Blake List — Volume 1998 : Issue 35

Today's Topics:
	 Re: Blake and the catalog?
	 Re: Blake and the catalog?
	 RE: Blake and the catalog?
	 RE: Blake and the catalog?
	 The Blake Archive


Date: Thu, 18 Jun 1998 21:24:16 -0500
Subject: Re: Blake and the catalog?
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Jennifer--De Luca, in _Words of Eternity_ (68-9) offers brief comments
on Blake's use of catalogs as an element of the "bardic style," and
Wittreich's essay, "Opening the Seals: Blake's Epics and the Milton
Tradition" discusses Blake's use of epic conventions, though I don't
think it deals directly with the catalogs.  I am sure there are
others. Tom Dillingham


Date: Sat, 20 Jun 1998 20:30:57 -0400
From: Hugh Walthall 
Subject: Re: Blake and the catalog?
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Jennifer, Frye talks about it, but whether in Fearful Symetry or Anatomy 
of Crit.  I can't recall.  Not only Homeric, but also Isaiah.  For more 
discussion of the deep import of such lists, and listing has some of the 
meaning of a ship taking on too much water on the port bow, see Allegory 
by Angus Fletcher.  Also some discussions of why it is necessary in 
which Gospel was it? to give Christ's geneology....Moe begat Curly begat 

By the by, I'm back on the Blake list after a six-month hiatus.  Did I 
miss anything?

Hugh Walthall


Date: Sun, 21 Jun 1998 07:05:14 -0600
Subject: RE: Blake and the catalog?
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One  use of the catalog in *Jerusalem* is in the listing of English
counties, but these counties are listed primarily so that they may be
redistributed among the 12 tribes of Israel.  In my *B/IQ* article last
year I suggested that this particular use was part of Blake's effort to
repair fallen geography.  I see it as an overlaying of the map of England
with the map of the old Northern and Southern kingdoms of the Jews (or
maybe an overlaying of the Holy Land map with the map of England).

Paul Yoder

"Subtle he needs must be, who could seduce / Angels"  Milton


Date: Sun, 21 Jun 1998 12:39:46 -0500 (CDT)
From: (J. Michael)
Subject: RE: Blake and the catalog?
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Thanks, Paul.  I don't know if anything on the catalog is actually going to
make it into this paper--especially since you've already made, very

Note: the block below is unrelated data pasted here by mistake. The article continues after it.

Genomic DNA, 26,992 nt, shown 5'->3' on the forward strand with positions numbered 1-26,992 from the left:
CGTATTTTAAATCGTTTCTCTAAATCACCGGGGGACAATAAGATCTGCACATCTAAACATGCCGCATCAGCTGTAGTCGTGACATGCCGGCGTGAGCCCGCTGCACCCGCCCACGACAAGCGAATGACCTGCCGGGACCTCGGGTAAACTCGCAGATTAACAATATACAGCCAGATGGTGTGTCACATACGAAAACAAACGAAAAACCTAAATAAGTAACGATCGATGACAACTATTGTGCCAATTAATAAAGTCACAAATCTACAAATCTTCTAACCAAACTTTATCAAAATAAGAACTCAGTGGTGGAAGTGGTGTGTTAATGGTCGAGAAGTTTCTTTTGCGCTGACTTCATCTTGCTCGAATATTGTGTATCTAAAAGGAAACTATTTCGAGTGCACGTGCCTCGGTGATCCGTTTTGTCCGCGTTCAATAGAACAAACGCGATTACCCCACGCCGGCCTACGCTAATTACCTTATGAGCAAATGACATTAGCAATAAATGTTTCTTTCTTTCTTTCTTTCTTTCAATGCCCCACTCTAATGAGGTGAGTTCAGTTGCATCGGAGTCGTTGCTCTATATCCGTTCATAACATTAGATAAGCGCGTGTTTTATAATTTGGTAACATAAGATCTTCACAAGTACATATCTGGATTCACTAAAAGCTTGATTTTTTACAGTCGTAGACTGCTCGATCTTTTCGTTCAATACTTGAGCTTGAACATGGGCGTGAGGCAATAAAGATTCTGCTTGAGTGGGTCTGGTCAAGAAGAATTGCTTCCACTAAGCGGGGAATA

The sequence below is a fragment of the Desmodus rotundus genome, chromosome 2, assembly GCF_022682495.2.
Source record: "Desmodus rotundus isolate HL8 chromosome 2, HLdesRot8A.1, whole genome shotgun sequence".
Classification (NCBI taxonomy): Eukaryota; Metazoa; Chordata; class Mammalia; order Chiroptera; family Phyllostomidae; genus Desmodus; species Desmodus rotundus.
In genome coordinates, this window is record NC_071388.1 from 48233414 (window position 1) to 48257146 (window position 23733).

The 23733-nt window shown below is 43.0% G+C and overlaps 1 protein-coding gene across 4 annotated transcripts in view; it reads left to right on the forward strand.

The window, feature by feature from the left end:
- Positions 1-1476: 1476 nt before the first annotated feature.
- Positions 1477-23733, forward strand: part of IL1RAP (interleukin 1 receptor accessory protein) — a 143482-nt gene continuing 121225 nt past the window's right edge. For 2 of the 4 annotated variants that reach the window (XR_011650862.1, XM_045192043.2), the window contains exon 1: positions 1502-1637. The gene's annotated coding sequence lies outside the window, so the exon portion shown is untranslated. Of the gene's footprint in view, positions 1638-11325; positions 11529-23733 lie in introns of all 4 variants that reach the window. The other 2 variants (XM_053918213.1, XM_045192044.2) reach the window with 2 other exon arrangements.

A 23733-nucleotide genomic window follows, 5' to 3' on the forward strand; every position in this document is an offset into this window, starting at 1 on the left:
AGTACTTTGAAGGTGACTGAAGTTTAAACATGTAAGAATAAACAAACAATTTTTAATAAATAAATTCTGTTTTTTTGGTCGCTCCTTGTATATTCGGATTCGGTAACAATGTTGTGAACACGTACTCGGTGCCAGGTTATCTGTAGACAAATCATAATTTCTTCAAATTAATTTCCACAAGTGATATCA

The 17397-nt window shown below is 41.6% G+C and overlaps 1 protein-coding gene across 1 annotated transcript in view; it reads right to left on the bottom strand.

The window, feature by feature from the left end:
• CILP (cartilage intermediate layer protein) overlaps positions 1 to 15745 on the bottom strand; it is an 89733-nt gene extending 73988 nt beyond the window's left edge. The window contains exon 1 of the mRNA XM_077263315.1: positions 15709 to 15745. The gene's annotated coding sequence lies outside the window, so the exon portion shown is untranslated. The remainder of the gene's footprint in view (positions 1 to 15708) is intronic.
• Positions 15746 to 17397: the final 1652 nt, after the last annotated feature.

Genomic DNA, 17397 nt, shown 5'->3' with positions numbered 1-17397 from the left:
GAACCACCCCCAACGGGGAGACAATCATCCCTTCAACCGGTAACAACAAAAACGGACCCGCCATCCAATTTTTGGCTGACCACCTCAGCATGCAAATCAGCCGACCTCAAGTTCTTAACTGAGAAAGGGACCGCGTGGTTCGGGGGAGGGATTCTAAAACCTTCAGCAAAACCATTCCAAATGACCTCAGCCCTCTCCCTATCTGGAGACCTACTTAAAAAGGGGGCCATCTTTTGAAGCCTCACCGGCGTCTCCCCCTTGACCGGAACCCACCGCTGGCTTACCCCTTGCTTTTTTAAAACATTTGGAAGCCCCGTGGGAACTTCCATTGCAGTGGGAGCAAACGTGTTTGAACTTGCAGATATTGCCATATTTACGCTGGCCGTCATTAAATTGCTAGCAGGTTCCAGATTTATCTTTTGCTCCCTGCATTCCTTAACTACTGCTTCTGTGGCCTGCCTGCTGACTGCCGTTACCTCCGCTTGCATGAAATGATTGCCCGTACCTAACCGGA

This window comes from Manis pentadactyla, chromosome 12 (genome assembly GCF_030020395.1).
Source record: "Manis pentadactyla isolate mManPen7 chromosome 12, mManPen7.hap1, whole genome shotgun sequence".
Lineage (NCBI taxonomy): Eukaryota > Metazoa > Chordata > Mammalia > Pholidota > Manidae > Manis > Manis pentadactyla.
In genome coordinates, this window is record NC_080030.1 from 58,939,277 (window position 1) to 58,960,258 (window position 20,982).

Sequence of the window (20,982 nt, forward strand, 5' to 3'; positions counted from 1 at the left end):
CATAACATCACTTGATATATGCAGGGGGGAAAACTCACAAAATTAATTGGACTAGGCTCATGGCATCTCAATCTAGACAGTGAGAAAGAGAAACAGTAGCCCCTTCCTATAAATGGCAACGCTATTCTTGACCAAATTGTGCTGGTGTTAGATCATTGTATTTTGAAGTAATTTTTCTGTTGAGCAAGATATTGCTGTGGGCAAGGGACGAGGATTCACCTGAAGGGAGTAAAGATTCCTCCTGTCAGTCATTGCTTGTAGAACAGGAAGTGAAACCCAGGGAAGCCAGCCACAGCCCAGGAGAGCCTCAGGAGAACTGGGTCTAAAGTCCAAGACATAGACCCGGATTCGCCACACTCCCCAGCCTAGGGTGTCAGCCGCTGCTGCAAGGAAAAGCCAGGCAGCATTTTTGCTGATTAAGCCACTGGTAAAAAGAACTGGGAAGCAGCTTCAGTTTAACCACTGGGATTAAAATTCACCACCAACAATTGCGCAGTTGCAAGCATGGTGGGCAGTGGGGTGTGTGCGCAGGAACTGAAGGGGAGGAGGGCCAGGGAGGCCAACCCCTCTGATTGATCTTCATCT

succinctly, the point about renaming places.  But I may work it into my
longer project in some other way.  I've just been reading Priscilla
Ferguson's _Paris as Revolution: Writing the 19th-Century City_, which has
a fascinating history of the polemical naming of streets, first by the
monarchy and then by the revolutionaries.  Not exactly your argument, but
another example of prescriptive rather than descriptive "mapping," I think.



"Dip him in the river who loves water." --William Blake


Date: Tue, 23 Jun 1998 12:49:40 -0400
From: Patricia Neill 
Subject: The Blake Archive
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Ok, this isn't really a Blake sighting -- it is a Blake Archive siting
(sorry, couldn't resist). Thought you'd all like to know.

Also, last year, my boss Morris Eaves was in London. He happened to pick up
a brochure from the House of William Blake. It is lovely, smashingly
well-designed and scrumptious. I had to have one of my own, so I wrote to
Tim, Ishani, David and Rakesh--the designers who are attempting to make a go
of the House of William Blake. They sent me a bunch of them, and I'm willing
to part with a few, if any of you are interested--just send me addresses.
They are also currently attempting to figure out of way of acquiring a lease
to the whole building -- apparently a very expensive property. The House of
William Blake folks can be reached at or 17 South
Molton Street, London W1Y 1DE, tel: 171 495 5654, web is

Patricia Neill

 Tuesday, June 23, 1998 


                                           Lisa Ronthal's 
                                           Exclusive commentary 

                 Blake, Blake, burning bright 

                 I'm bowled over, ecstatic, overjoyed, and just generally in
a state of extreme bliss to have discovered the gorgeous and intelligent
William Blake Archive online ( Go
immediately and without fail to this economically and efficiently designed
University of Virginia site  and feast your Web-wearied eyes upon the many
beautiful, high-quality digital reproductions of  Blake's drawings and
paintings. These can be searched,
enlarged, enhanced, and compared to one another with impressive ease -- a
particularly vital advantage when examining Blake, who often  produced the
same book, say "Songs of Innocence," in several different versions which
vary considerably in color, page order, etc. 

                 Here is today's "hypertext" anticipated by two hundred
years: there's not much we could have taught Blake about the artistic
potential of multimedia.  Contemporary technology very often feels vulgar,
shallow, and flattening when it's used to explain or describe any art that's
more than about twenty  minutes old -- but its use here is eminently
well-judged, appropriate, and illuminating. 


 1998, Western Journalism Center 

End of blake-d Digest V1998 Issue #35